Tag Archive: sacred places


unnamed

 

By Suzanne Cordrey

 

I was invited to travel with a friend who is one of the “guardians” of the most ancient rock art paintings in the United States. I had no idea what I was going to see nor that it even existed when I just felt that old familiar pull from within that said “Go with her.”

 

Truth be told, I have not been to many places in Texas since I moved here. The only thing I knew was that we were headed for the Mexican border. Lots of emotion around that, since Texas has had such a big influx of illegals, including lots of children on trains from all over central America.  Such heartbreak, trauma, families torn apart, and such divisive opinions amongst the people here. We had been told that the cabin we were to stay in had been broken into by illegals just a couple of weeks ago. Feeling’ real safe about hearing that!

 

So Melinda and I packed up and headed down to a place called Seminole Canyon where all this awesome rock art lives. To Melinda, it is like her spiritual home. She was born and raised mostly by a single mom in eastern Texas. It amazes me to see how all of us can have such humble beginnings and still end up shining our spiritual light into the world. Now she is an RN, an acupuncturist, and I met her at a tai chi class that she reaches. She lives just up the road from me.

 

All I know is that we are heading south, through the wildflower covered fields of the hill country, and I watched as the scenery changed into thick bushy mesquite trees and cactus, albeit blooming cacti.  Ocotillo, prickly pear, acacia bushes, lechuguilla, all enriching the high desert plateau of western Texas.  Towns like Boerne, Uvalde, Del Rio flashed by on green road signs as I enjoyed the feeling of the changing ecology. Soon we came upon a large body of water.. What? Here? It is a man made reservoir called Lake Amistad. Bridges arching gracefully over fingers of clear blue water, leading off into what looks like nowhere. One road just ended right into the water; got flooded out after the dam closed. And there was an incident a couple of years ago where an American was shot while riding his Ski-doo in the Lake by someone on the Mexican side. His wife saw him fall and went to his rescue but couldn’t l save him and he drowned. I’m surprised she wasn’t shot. The International border is in the center of the lake but who knows where. Prickles of Weirdness creep up my spine.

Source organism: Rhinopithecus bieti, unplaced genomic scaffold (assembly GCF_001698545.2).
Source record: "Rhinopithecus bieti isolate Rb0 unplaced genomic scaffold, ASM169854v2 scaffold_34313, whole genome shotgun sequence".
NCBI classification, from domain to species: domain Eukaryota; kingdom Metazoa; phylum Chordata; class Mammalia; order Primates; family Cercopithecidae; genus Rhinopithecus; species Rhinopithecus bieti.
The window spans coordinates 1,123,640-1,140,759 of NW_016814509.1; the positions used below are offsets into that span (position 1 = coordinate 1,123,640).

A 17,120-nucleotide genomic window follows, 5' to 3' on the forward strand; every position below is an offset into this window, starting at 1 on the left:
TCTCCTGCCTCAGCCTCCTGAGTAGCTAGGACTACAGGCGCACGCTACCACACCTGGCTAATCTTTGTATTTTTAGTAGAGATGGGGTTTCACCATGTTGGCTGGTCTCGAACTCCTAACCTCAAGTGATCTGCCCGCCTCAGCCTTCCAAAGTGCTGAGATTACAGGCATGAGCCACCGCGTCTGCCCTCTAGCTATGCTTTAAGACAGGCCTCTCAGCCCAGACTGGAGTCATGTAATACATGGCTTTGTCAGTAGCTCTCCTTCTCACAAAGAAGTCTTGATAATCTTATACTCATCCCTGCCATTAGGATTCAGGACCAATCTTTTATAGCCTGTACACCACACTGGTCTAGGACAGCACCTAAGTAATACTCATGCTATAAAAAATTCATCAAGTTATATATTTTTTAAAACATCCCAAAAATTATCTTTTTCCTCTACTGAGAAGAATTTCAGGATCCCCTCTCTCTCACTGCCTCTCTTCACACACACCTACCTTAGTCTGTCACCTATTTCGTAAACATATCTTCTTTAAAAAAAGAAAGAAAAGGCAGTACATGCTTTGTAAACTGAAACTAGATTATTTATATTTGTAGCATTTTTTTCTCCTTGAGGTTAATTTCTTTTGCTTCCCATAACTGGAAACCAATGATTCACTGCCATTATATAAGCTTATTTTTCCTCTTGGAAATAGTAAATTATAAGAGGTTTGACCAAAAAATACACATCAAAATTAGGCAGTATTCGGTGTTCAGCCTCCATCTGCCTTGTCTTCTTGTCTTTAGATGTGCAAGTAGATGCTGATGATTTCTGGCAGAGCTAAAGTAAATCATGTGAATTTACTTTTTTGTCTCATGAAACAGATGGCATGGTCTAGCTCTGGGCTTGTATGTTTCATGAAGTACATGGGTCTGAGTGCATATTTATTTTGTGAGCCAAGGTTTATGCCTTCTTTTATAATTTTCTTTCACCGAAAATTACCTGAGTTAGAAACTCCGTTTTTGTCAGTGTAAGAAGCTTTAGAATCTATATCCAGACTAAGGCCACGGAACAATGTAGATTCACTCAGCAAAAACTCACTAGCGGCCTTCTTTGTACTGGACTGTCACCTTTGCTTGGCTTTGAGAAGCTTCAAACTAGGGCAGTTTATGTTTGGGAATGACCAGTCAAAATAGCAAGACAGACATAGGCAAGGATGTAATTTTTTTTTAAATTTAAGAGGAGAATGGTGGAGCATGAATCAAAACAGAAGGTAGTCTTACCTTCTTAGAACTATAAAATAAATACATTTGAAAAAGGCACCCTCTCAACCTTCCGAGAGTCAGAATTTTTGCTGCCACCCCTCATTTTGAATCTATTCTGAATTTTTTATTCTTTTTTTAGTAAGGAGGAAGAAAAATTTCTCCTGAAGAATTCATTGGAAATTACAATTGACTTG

unnamed-1

 

But Melinda is full of excitement and begins to weave a web of magic about how the rock art we are about to see was found in the 1930s and about the long process of acquiring the land and regulating the caves where the murals are painted. We drive past the reservoir and unlock a gate, bounce over a couple miles of dirt track and the cabin comes into view. It sits on the edge of a cliff overlooking the lower Pecos River, which looks huge there because it is running into Lake Amistad and backs up there. Gorgeous!. The cabin is empty, we bring everything including our own water. Primitive but screened in and has a stove. I’m cool with that.

 

Desert birds fill the evening skies with song, a pair of blue herons fly in harmony in the late day breeze and greet us with a flyby over the cabin. I had a hidden agenda in that I wanted to see the night skies, clear and unobstructed from the sweet oak trees that drape over my little cabin in Wimberley. Big night sky and Jupiter, Venus and Mercury were all present for the big reveal which made my heart beat with joy.

unnamed-2

 

Early morning and we hike down into the canyon to see the White Shaman. The ancients here made this area their home around 3500 years ago. Long before the Anasazis inhabited the Four Corners area. No one knows who these people were, but skeletal remains have been used to replicate faces and they have been honored in bronze statues here. The theory about the White Shaman mural that I can relate to is that they used peyote and datura plants, which are represented in the paintings, fell into an altered state and saw beyond their third dimensional lives. They left recordings of traveling into the “otherworld” and instructions on how to do it. It reminds me of the Egyptian hieroglyphs and their meaningful journeys. And both cultures would be overlapping in time. I always thought that streams of consciousness wove through civilizations, just waiting for people to become aware of them. In the White Shaman mural, there is much symbology of the number 5, and there are 5 shamans standing in line, with a white shaman emerging from the body of the center shaman.